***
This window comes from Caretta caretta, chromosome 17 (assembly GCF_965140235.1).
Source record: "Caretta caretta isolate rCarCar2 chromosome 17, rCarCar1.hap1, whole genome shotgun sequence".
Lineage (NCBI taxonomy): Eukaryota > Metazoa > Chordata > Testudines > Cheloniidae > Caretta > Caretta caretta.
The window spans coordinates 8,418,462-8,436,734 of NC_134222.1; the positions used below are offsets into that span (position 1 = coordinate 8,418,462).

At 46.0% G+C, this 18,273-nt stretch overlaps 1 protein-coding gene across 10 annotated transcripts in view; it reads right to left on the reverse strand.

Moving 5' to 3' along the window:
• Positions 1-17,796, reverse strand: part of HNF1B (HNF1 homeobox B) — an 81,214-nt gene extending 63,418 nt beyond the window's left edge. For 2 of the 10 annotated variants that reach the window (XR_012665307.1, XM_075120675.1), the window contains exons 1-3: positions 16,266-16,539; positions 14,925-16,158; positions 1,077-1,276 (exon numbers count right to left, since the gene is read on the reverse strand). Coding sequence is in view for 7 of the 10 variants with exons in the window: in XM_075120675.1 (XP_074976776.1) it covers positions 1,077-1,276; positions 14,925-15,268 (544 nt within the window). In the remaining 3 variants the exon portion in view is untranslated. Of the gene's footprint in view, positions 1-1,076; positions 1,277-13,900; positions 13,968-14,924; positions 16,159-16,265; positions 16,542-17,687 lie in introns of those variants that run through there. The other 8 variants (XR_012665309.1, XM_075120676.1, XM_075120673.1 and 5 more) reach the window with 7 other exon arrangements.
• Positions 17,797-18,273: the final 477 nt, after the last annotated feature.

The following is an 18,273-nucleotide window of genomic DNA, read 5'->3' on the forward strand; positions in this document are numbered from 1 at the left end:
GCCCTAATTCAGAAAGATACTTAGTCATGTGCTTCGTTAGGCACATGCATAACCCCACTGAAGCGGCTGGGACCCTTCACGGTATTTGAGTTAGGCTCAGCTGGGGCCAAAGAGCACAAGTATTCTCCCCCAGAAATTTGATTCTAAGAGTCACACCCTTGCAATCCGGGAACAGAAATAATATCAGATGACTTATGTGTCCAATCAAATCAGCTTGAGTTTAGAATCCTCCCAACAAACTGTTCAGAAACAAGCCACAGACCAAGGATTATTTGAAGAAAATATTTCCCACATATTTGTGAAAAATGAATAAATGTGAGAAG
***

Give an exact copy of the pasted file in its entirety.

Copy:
This window comes from Caretta caretta, chromosome 17 (assembly GCF_965140235.1).
Source record: "Caretta caretta isolate rCarCar2 chromosome 17, rCarCar1.hap1, whole genome shotgun sequence".
Lineage (NCBI taxonomy): Eukaryota > Metazoa > Chordata > Testudines > Cheloniidae > Caretta > Caretta caretta.
The window spans coordinates 8,418,462-8,436,734 of NC_134222.1; the positions used below are offsets into that span (position 1 = coordinate 8,418,462).

At 46.0% G+C, this 18,273-nt stretch overlaps 1 protein-coding gene across 10 annotated transcripts in view; it reads right to left on the reverse strand.

Moving 5' to 3' along the window:
• Positions 1-17,796, reverse strand: part of HNF1B (HNF1 homeobox B) — an 81,214-nt gene extending 63,418 nt beyond the window's left edge. For 2 of the 10 annotated variants that reach the window (XR_012665307.1, XM_075120675.1), the window contains exons 1-3: positions 16,266-16,539; positions 14,925-16,158; positions 1,077-1,276 (exon numbers count right to left, since the gene is read on the reverse strand). Coding sequence is in view for 7 of the 10 variants with exons in the window: in XM_075120675.1 (XP_074976776.1) it covers positions 1,077-1,276; positions 14,925-15,268 (544 nt within the window). In the remaining 3 variants the exon portion in view is untranslated. Of the gene's footprint in view, positions 1-1,076; positions 1,277-13,900; positions 13,968-14,924; positions 16,159-16,265; positions 16,542-17,687 lie in introns of those variants that run through there. The other 8 variants (XR_012665309.1, XM_075120676.1, XM_075120673.1 and 5 more) reach the window with 7 other exon arrangements.
• Positions 17,797-18,273: the final 477 nt, after the last annotated feature.

The following is an 18,273-nucleotide window of genomic DNA, read 5'->3' on the forward strand; positions in this document are numbered from 1 at the left end:
GCCCTAATTCAGAAAGATACTTAGTCATGTGCTTCGTTAGGCACATGCATAACCCCACTGAAGCGGCTGGGACCCTTCACGGTATTTGAGTTAGGCTCAGCTGGGGCCAAAGAGCACAAGTATTCTCCCCCAGAAATTTGATTCTAAGAGTCACACCCTTGCAATCCGGGAACAGAAATAATATCAGATGACTTATGTGTCCAATCAAATCAGCTTGAGTTTAGAATCCTCCCAACAAACTGTTCAGAAACAAGCCACAGACCAAGGATTATTTGAAGAAAATATTTCCCACATATTTGTGAAAAATGAATAAATGTGAGAAG